SEPA Compliance, Tick. What Next..? 7

Many corporates are either making good progress towards SEPA compliance, or are almost complete. The SEPA conversation has somewhat shifted from SEPA compliance to process improvement. Sure there will be a period of teething while the new SEPA process settles down, but your corporate Euro zone payments and collections landscape should look fairly similar now. This posts will set the scene for subsequent posts. Firstly highlighting the status of your SEPA compliance project, then outlining what you might consider next.

SEPA Compliance – Current Status:

Most corporates / Small-Medium Enterprises (SME’s) have continued to utilise their existing staff and process structures, but ‘simply’ switched the processing from legacy to SEPA.

The various teams should be doing one of the following:

  • Capturing bank details for all suppliers and customers in the BIC and IBAN format
  • Handling Euro currency payments within the Euro zone using either:
    • A ‘legacy’ format that has been updated to include BIC and IBAN
    • The ISO 20022 XML (PAIN.001) format for payments
    • A payment service provider who is converting your payments into SEPA Credit Transfers
  • Managing Euro currency direct debit collections within the Euro zone using either:
    • The SEPA CORE collection scheme
    • The SEPA B2B collection scheme

So now, lets think about where and how the above SEPA processes will be happening…

  • In each of the 17 euro countries:
    • Austria, Belgium, Cyprus, Finland, France, Germany, Greece, Ireland, Italy, Luxembourg, Malta, Monaco, the Netherlands, Portugal, Slovenia, Slovakia and Spain
  • Within each country, each and every business unit will be making payments and collections using SEPA, most likely with the existing (legacy) bank partner and using the same bank accounts
  • Within each country, there will be at least 1 ERP system – but I bet you can easily count 5 ERP systems (Oracle, JD Edwards, SAP, SAGE, an in-house system…the list continues) across your impacted countries
  • Within each country, you will be paying your employees using SEPA and it is highly likely each country is using their own payroll provider and / or system

When you look at it like this, you’ll start to see that actually across the SEPA zone you have the same payments and collection process being replicated many times within your organisation. You have multiple teams doing almost exactly the same thing, i.e. making payments or collecting via SEPA.

SEPA Compliance, What Next?

The following list is by no means complete but it highlights some opportunities. How many, and how far you want to take these is entirely up to you. Given that you’ve done a lot of the hard work to ensure SEPA compliance, it would be a shame to stop now and not reap some of the benefits. I will cover each of these in further detail in future posts:

1. Streamline your payments process:

We have already described how most corporates have rushed towards compliance, and now the SEPA process is being duplicated within their business. The SEPA process to make payments and direct debits collections should be very similar (same cut off times, r-transactions) across your business, so the old rule of having these processes run in-country because that is where the knowledge of the process resides is no longer true. Many corporates have centralised some processing into a Shared Service Centre (SSC), but with SEPA maybe this can go further? With the implementation of a standardised payment process there are some obvious streamlining opportunities. Is it really necessary to continue running SEPA processes in multiple locations?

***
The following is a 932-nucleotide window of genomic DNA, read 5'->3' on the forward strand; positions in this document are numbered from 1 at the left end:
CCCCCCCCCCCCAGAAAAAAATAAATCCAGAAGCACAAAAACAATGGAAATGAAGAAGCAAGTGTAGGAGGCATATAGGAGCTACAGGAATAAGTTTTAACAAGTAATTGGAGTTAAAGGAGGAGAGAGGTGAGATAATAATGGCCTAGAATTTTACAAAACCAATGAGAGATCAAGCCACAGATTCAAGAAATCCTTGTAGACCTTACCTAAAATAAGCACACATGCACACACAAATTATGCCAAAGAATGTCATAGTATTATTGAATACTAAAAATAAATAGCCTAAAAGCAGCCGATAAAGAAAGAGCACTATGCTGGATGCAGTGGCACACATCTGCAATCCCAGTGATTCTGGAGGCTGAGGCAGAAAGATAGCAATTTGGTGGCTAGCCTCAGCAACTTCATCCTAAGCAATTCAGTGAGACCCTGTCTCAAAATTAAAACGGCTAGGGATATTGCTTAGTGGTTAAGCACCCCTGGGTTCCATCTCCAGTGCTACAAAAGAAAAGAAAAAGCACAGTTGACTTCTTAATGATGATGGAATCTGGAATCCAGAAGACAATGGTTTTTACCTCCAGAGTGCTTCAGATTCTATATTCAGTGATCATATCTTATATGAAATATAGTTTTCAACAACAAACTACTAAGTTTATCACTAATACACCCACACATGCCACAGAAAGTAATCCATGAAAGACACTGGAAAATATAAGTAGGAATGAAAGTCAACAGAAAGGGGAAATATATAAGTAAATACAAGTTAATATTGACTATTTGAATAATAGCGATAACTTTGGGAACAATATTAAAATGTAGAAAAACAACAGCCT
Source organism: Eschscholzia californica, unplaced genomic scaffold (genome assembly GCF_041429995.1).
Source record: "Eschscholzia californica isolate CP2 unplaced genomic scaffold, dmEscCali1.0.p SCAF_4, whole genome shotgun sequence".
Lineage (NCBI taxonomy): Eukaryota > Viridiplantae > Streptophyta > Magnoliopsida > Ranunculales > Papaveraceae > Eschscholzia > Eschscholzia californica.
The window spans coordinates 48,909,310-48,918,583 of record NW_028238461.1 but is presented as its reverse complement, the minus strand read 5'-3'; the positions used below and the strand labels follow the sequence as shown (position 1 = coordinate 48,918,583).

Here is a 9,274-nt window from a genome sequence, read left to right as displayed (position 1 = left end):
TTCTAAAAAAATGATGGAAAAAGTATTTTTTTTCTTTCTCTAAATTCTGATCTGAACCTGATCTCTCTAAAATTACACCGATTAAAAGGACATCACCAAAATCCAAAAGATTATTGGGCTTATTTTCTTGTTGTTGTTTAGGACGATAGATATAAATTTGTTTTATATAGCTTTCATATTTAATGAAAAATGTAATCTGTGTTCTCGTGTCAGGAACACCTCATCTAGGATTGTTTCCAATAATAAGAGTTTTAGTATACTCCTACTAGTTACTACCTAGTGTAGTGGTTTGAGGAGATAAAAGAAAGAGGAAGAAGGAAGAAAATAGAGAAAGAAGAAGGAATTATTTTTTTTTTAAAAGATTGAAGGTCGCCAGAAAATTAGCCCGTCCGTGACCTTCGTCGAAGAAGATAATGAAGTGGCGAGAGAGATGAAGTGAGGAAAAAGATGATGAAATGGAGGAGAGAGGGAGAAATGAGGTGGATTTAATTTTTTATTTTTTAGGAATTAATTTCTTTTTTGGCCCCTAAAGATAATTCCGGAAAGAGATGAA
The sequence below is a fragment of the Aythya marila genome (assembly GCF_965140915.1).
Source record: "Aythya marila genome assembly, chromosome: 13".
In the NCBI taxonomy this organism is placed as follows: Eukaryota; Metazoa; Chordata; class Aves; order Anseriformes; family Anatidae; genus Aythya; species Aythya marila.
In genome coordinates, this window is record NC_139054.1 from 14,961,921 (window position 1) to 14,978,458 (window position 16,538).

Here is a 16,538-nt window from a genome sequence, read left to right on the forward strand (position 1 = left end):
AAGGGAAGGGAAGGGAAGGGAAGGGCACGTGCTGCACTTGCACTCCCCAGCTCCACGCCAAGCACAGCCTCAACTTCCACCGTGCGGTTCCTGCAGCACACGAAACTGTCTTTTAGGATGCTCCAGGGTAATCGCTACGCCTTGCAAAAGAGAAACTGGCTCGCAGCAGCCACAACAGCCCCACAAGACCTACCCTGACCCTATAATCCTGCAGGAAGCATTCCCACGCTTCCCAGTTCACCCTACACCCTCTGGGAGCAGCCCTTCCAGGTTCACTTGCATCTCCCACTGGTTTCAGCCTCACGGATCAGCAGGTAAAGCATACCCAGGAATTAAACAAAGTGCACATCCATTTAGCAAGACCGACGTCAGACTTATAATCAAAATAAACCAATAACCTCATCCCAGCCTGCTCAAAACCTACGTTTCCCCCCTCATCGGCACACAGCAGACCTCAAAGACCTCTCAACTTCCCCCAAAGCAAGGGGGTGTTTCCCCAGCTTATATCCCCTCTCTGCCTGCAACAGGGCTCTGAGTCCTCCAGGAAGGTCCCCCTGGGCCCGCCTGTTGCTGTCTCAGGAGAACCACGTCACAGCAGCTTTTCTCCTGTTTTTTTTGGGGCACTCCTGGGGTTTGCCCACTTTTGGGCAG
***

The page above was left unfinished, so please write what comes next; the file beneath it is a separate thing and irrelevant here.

2. Reorganise your IT:

You no longer need to maintain and support multiple payment and collection processes. Now you have one’ish (!!) SEPA payment process, and two’ish 😉 SEPA direct debit schemes. The formats should be very similar across your SEPA impacted countries. This should reduce the cost of your IT staff who no longer need to manage multiple national payment formats and business processes. Is it really necessary to continue running SEPA related IT functions in multiple locations? Are there opportunities to implement your SEPA process in other locations?

3. Improve Cash Management

In theory, with SEPA you only need one bank account! I’m not completely on board with that, but with SEPA there are definitely opportunities to reduce the number of banks you’re working with. There will also be opportunities to reduce the number of bank accounts. With SEPA you should be able to better manage your cash management set up. This should improve liquidity and result in a simpler cash management model and process. Question, is it really necessary to maintain all of your existing bank relationships, and continue to use all of your existing bank accounts?

4. Payment Factory

Everybody is talking about implementing a Payment Factory , but do you know what a Payment Factory is? Everyone you talk to has a different opinion and definition of a payment factory.  I have a post coming up on this very soon – watch this space! Question, what the heck is a Payment Factory? 🙂

5. Miscellaneous

I felt it was important to mention some of the other buzz words / phrases that have been flying around. Terms such as improved reconciliation, and virtual accounting – I will be covering these in plain and simple English soon…!

Having achieved SEPA compliance, let me know if there are other SEPA opportunities or benefits that you have heard about that you would like me to cover…

Go on… either Tweet, or share this post via LinkedIn….!!

7 thoughts on “SEPA Compliance, Tick. What Next..?

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